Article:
Allowing prisoners to grow, prepare, and be nourished by healthy, flavorful food in a communal setting might just drain the prison industrial complex of much of its power.
May 30, 2012
If you’ve noticed more carrot-crunching, more orange-peeling, and an abundance of leafy green salads lately, it’s probably not a coincidence. As The Washington Post reported last week, Americans eat more fresh foods than they did five years ago.
The WaPo story was based on a national phone survey conducted by the Kellogg Foundation, which found that the majority of Americans are trying to eat more fresh fruits, vegetables, and whole grains, are shopping at farmers markets at least on occasion, and say they know “a lot or a little about where their fresh fruits and vegetables come from.” These findings are interesting—and they speak to the success of a whole array of efforts to get more of us cooking, examining what we eat, and honing in on the place where healthy and truly delicious foods intersect.
Less visible in the media landscape is the fact that the Kellogg Foundation survey also suggests that all this healthy eating has Americans looking outside themselves.
For one, they’re considering the environment—64 percent say it’s “very important” that produce be grown in an “environmentally friendly way.” And the same number of people say it’s “very important” or “somewhat important” that produce be organic.
And nearly all—93 percent—of those surveyed say they think it’s at least “somewhat important” to “make sure all Americans have equal access to fresh fruits and vegetables.” And three-quarters of the respondents said they support the idea of a national program that would double Supplemental Nutrition Assistance Program (SNAP, or “food stamps”) benefits at farmers markets. (Of course, this is more than an idea. As Grist reported recently, the U.S. Department of Agriculture is currently expanding the number of farmers markets around the nation that are equipped to accept EBT cards.)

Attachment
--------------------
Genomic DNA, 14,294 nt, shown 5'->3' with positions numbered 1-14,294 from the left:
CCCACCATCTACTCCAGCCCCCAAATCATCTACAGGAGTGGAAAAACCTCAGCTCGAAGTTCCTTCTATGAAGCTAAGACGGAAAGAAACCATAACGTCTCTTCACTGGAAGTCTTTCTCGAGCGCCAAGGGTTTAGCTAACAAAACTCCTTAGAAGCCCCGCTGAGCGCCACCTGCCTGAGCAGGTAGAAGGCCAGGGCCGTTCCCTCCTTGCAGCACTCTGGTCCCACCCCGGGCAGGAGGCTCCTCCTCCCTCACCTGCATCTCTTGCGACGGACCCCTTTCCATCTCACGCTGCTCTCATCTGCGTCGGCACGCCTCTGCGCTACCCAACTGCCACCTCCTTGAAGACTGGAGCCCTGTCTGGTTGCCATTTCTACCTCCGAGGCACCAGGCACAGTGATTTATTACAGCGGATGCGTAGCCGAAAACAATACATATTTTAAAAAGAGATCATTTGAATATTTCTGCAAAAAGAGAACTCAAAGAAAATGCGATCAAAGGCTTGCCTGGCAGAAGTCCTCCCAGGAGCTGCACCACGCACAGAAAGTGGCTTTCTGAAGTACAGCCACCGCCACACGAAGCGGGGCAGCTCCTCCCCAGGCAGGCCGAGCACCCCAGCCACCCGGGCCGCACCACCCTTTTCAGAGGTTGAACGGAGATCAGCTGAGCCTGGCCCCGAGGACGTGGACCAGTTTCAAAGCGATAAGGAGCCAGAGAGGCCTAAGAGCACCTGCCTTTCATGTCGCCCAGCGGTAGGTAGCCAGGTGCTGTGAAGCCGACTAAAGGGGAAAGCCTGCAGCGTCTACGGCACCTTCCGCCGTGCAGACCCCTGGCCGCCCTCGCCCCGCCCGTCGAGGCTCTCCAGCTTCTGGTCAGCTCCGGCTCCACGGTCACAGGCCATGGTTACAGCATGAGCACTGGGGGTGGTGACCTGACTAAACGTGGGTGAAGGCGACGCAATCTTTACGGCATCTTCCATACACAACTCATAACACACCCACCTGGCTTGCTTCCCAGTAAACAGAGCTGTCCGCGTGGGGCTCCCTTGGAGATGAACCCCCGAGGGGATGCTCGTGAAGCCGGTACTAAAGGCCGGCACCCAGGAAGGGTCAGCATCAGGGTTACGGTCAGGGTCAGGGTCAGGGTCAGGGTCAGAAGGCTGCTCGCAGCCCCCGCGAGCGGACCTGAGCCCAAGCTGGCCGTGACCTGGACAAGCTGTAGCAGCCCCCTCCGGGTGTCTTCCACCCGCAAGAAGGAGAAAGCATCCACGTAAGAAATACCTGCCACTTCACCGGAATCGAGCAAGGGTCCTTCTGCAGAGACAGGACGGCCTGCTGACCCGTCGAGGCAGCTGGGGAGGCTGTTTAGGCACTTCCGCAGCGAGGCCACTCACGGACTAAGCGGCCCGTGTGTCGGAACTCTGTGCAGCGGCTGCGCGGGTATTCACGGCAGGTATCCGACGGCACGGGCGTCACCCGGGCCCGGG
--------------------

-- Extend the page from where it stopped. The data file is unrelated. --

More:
Beyond these basic humanitarian instincts—and despite the apparent popularity of Tea Party politics—the survey also suggests that Americans look to our public institutions to play a part in ensuring healthy food access:
It may be too late for this data to influence the current Farm Bill process—which has taxpayers slated to support those “large farm businesses” with tens of billions in subsidies while offering a few million here and there for “smaller, local fruit and vegetable farmers.” And that’s the best-case scenario put forth by the Senate; the worst case (the House of Representatives’ version) would also involve tens of billions in cuts to SNAP—the very program that is proving crucial to fresh produce access.
Either way, it raises the question: Is this data a snapshot of a trend that has peaked and will now begin to reverse? Or are we seeing the early signs of a larger shift toward a saner, and—yes—a crunchier, leafier food system?
As I mentioned last week, we do still have some choice in the matter.
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